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Starch accumulation sensor for early detection of HLB

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Research by Dr. Alireza Pourreza, Department of Biological and Agricultural Engineering, University of California, Davis
Article written by Alireza Pourreza, Elizabeth Grafton-Cardwell, Peggy G. Lemaux, & Lukasz Stelinski.
Revised June 21, 2018.

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What is the technique?

This techniques uses starch accumulation in Clas bacteria-infected leaves as an early indication of huanglongbing (HLB) disease in citrus. Starch rotates the polarization plane of light. The sensor has a monochrome camera with a linear polarizing filter set perpendicularly to the polarizing film of the illumination system, which can then be used to visually detect patterns of starch deposition. 

Early detection sensor prototype

Starch accumulation in an HLB-infected leaf generates a blotchy mottle, asymmetrical yellowing pattern. Deficiency of nutrients, like Mg and Zn, cause more uniform yellowing symptoms in the leaf.   

Leaf symptoms of HLB and Zn deficiency

The sensor, mounted on a gator vehicle, was tested in a Florida citrus grove. Polarized images were taken from healthy, HLB-infected, and Zn-deficient canopies. The sensor could detect and differentiate between HLB-infected and nutrient deficient plants.


Polarized images from healthy, HLB, and HLB with Zn deficiency

The polarized imaging methodology was also studied to determine the earliest time after infection HLB can be detected. In one study, two-year old Valencia orange plants were inoculated using a disk of infected leaf tissue grafted into a healthy leaf.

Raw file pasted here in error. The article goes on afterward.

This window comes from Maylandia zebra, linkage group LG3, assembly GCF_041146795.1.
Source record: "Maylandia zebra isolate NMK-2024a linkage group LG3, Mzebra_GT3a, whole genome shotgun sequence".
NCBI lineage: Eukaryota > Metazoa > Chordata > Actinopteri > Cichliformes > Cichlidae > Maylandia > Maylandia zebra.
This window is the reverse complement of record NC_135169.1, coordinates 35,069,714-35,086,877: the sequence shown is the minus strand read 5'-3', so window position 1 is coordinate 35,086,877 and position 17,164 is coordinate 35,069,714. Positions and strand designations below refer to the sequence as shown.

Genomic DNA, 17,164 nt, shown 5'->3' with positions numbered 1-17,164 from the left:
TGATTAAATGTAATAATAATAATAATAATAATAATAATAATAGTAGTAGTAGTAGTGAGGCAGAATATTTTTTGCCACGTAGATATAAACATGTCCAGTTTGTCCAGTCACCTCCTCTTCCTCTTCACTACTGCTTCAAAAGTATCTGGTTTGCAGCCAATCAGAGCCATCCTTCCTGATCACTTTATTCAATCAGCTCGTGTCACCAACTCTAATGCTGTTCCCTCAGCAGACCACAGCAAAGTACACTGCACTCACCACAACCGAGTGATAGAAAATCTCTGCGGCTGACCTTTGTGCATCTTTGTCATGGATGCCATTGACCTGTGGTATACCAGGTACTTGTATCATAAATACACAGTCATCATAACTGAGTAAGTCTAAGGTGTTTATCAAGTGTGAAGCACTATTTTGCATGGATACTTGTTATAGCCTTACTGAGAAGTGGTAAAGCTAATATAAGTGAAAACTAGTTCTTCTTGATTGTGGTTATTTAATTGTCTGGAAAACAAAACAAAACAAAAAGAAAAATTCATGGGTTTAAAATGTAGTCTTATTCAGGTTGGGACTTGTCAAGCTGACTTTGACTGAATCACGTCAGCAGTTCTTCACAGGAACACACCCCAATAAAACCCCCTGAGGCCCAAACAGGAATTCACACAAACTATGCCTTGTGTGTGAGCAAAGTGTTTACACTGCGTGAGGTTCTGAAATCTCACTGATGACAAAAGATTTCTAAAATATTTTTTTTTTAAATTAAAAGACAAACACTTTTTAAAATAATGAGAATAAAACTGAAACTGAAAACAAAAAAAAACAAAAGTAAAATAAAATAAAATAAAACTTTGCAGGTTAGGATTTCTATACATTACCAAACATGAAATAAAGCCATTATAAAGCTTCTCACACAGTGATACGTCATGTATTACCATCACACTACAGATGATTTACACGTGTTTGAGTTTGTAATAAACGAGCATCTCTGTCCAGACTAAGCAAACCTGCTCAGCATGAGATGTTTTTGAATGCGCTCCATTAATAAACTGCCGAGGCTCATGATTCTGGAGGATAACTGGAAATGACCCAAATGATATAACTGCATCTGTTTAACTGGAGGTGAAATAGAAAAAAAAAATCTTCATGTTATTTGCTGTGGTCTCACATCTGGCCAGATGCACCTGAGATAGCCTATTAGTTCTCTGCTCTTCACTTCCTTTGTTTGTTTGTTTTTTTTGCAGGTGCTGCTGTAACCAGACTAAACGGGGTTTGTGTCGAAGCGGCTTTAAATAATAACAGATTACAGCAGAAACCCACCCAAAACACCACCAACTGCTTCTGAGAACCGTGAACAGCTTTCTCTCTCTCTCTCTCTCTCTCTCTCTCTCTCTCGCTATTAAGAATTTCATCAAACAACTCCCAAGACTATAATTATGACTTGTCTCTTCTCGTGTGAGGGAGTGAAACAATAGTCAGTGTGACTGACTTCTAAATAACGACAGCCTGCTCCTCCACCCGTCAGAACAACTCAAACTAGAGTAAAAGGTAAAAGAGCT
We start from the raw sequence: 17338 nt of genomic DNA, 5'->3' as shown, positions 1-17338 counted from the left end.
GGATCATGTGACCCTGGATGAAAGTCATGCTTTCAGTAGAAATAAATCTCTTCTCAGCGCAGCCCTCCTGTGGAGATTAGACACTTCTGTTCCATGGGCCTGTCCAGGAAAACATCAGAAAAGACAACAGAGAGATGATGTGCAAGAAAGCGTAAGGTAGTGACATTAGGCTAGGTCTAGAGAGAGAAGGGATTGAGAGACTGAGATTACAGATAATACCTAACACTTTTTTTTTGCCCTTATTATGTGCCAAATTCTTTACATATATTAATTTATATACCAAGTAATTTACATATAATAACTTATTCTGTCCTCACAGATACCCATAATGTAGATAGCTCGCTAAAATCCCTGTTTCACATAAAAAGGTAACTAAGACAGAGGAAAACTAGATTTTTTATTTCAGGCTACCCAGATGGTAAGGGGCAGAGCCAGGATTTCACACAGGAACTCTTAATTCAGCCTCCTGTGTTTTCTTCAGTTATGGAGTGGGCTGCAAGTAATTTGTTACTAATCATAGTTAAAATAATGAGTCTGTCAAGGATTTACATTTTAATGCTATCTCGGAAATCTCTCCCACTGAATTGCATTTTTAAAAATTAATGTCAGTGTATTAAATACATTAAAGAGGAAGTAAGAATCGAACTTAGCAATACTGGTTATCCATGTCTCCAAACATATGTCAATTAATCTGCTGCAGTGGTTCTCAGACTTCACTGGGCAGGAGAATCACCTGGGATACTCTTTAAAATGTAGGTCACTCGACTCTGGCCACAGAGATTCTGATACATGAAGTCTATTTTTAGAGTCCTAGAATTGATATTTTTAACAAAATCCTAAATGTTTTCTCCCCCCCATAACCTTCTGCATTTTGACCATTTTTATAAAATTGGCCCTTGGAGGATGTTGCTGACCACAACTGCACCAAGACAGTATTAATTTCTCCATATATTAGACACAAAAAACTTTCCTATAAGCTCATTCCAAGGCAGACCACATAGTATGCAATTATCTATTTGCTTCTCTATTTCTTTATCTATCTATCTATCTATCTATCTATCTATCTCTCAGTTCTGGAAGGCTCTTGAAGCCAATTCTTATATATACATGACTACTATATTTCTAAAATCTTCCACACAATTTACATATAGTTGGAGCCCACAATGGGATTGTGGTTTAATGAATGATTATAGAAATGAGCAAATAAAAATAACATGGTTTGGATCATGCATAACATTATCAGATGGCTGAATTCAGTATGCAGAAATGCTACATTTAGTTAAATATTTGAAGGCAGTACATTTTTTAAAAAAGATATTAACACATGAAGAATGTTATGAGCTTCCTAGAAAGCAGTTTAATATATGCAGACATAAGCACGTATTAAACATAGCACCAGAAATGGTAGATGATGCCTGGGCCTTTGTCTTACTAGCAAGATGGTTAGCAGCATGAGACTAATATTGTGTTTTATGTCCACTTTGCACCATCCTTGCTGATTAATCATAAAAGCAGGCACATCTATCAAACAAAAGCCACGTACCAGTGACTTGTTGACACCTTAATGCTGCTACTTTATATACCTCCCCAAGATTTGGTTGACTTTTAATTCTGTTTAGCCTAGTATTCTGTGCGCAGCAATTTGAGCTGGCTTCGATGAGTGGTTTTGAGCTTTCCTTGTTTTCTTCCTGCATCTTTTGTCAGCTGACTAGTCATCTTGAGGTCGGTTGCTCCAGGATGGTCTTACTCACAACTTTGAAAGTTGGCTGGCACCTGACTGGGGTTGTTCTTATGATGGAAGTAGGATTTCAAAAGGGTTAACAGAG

Citrus leaf graft-inoculated with disk tissue from an HLB-infected leaf

Time-lapse polarized images of leaves from inoculated citrus plants were taken weekly. HLB symptoms (viewed as starch accumulation) became visible in the polarized images five weeks after inoculation, while plants were still not showing symptoms. 

Time-lapse images of a leaf from HLB-infected plant collected weekly after infection
Time-lapse images of a leaf from HLB-infected plant collected weekly after infection

Who is working on the Project?

Alireza Pourreza, Department of Biological and Agricultural Engineering at the University of California, Davis, is part of a team of researchers (Won Suk Lee, John Schueller, Reza Ehsani, Ed Etxeberria, Bill Gurley, and Arunava Banerjee at the University of Florida and Eran Raveh at ARO Gilat Research Center, Negev, Israel) that developed and are testing the sensing system to measure starch accumulation in leaves resulting from infection by the CLas, bacterium, that causes HLB in citrus.

What are the challenges and opportunities?

Currently, the team is focusing on improving accuracy, determining how early in the infection this sensor can detect the disease, and developing a commercialized product for in-field diagnosis. This affordable tool will help citrus growers determine which trees are infected withCLas and, with tree removal, help growers to more effectively eliminate HLB from their groves in the early stages of infection.

Funding source: This project is funded by the Citrus Research and Development Foundation (CRDF)